Liberals & Conservatives

Liberals & Conservatives

This is grossly oversimplified but…the liberal/conservative polarization of American politics and culture is now a given, reinforced by our two-party political system which helps create the illusion that, in the end, there are only two kinds of people. The liberal/conservative dichotomy is prominent in the Church also, initially coming through a kind of back door when the new theology that came to prominence in the 19th and 20th centuries was popularly called “liberal.” What else could you have on the other side but “conservatives?” And when, in the 20th century, sanctity of life issues became identified with one political party more than the other, for better or for worse the die was cast. Religion and politics were thrown together and lots and lots of people began to think about everybody, and everything, in the one category or the other.

A while back Al Mohler said, “The worst fault of evangelicals in terms of politics over the last 30 years has been an incredible naiveté about politics and politicians and parties. They invested far too much hope in a political solution to what are transpolitical issues and problems. If we were in a situation that were more European, where the parties differed mostly on traditional political issues rather than moral ones, or if there were more political parties, then we would probably have a very different picture.”

There are no liberals or conservatives in the Bible, meaning those are not categories God uses to classify human beings. God has his own taxonomies (systems of classification). Jesus spoke of the lost and the found. The Parable of the Sower is an intricate, thoughtful taxonomy. Paul is famous for Jews, Greeks, and those who follow Christ crucified, a taxonomy that corresponds roughly to evidentialists, rationalists, and believers in Christ (1 Cor 1:22). Elsewhere Paul says that for those who are in Christ, all prior taxonomies are irrelevant: “Here there is not Greek and Jew, circumcised and uncircumcised, barbarian, Scythian, slave, free; but Christ is all, and in all” (Col 3:11). And in the end there will be one, final taxonomy: “When the Son of Man comes in his glory… he will sit on his glorious throne. All the nations will be gathered before him, and he will separate the people one from another as a shepherd separates the sheep from the goats” (Mt 25:31-32).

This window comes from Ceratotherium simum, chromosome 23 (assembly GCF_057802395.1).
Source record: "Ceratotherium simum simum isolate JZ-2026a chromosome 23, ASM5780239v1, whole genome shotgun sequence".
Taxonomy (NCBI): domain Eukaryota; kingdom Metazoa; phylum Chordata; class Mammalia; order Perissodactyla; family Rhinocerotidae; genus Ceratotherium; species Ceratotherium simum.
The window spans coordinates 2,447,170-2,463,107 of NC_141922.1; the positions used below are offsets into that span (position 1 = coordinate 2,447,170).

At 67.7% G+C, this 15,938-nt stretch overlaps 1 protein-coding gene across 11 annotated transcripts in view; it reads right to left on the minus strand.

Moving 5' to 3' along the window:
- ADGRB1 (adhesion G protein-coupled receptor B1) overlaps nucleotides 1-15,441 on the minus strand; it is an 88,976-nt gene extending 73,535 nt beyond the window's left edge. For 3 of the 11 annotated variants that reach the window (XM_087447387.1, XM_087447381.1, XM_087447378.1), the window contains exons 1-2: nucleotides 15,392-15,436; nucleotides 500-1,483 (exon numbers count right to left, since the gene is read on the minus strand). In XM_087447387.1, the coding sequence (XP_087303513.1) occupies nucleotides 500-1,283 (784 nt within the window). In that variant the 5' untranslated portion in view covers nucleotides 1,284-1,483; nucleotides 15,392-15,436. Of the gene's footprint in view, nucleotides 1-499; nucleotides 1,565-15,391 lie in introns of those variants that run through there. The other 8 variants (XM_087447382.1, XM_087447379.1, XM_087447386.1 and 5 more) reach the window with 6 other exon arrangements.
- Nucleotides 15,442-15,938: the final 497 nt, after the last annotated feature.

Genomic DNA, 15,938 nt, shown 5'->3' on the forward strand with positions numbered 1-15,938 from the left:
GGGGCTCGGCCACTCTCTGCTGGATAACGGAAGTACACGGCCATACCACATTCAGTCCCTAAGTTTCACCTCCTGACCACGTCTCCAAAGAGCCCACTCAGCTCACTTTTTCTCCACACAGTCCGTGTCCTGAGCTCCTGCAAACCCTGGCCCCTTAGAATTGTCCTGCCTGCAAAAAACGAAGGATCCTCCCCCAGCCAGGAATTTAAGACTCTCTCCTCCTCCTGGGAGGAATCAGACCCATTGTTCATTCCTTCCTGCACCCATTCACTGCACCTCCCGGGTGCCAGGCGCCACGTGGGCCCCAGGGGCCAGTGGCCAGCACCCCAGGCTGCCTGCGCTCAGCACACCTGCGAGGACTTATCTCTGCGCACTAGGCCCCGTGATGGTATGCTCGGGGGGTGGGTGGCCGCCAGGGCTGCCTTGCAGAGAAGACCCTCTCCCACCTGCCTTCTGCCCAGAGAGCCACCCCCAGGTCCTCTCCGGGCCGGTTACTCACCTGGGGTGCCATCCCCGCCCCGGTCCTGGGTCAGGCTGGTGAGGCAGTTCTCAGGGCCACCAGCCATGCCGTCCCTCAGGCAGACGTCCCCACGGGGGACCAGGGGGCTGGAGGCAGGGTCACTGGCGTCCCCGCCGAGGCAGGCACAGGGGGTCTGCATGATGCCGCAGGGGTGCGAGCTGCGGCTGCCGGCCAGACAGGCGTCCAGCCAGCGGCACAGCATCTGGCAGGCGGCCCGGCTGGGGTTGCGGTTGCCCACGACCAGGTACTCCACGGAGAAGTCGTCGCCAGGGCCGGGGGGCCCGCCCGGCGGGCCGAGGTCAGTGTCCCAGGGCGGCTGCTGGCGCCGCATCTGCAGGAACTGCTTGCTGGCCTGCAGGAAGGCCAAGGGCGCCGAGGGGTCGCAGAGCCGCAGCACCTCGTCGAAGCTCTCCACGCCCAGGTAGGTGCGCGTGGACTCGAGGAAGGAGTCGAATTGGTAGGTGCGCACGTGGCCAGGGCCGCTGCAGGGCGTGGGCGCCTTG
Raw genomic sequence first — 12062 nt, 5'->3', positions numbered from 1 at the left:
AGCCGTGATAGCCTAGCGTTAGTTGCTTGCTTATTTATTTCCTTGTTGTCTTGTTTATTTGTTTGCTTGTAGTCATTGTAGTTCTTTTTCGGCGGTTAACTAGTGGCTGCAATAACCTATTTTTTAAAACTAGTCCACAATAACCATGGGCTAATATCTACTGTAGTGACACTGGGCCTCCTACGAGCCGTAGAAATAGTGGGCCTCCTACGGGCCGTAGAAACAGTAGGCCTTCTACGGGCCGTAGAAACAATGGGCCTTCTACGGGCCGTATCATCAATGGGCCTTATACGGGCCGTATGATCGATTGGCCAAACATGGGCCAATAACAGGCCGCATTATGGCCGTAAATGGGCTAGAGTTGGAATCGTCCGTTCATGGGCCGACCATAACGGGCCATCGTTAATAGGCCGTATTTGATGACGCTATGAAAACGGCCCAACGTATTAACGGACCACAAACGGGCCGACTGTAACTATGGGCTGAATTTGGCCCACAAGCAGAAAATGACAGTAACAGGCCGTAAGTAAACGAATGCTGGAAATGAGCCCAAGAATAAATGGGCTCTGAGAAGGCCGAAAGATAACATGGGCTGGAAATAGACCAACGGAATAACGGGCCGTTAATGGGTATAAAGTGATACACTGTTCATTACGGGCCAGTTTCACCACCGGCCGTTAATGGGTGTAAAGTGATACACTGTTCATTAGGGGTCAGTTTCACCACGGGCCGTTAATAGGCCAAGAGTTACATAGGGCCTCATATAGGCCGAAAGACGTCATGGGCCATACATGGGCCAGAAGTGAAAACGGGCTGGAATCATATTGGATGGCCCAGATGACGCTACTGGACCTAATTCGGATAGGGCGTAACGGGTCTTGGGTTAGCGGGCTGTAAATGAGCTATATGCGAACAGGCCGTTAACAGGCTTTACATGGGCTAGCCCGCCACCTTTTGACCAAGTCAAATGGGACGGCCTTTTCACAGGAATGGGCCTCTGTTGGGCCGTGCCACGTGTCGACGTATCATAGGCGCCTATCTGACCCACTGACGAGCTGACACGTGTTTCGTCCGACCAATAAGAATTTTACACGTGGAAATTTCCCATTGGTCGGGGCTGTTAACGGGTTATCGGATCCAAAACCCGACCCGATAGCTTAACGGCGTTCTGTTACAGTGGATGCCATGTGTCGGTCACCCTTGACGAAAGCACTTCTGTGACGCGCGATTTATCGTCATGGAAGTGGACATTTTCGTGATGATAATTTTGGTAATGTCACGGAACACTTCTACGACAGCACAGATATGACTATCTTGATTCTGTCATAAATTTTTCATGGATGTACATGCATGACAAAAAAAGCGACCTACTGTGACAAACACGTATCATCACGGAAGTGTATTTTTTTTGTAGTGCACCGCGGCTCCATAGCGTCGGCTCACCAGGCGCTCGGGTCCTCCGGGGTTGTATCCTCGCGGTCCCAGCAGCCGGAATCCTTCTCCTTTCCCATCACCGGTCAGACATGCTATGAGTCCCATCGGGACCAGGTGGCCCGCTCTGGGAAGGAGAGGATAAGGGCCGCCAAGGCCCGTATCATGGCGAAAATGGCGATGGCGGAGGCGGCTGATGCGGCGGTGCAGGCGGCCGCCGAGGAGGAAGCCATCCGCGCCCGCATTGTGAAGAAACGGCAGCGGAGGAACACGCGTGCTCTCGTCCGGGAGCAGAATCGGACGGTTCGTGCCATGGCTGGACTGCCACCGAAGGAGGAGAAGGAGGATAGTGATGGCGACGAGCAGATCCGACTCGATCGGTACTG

Language is a deep and powerful tool — think for a moment on the fact that the Messiah was also known as “the Word.” The language and tools you use to think about and describe your world say a great deal about whose ideas control your heart and mind. If the culture has driven you to speak of everyone as either liberal or conservative, you may want to reflect on how God speaks to people. The author of Hebrews says that the blood of Jesus “speaks a better word” (12:24). To shine as lights in the darkness we will need to learn to speak that language.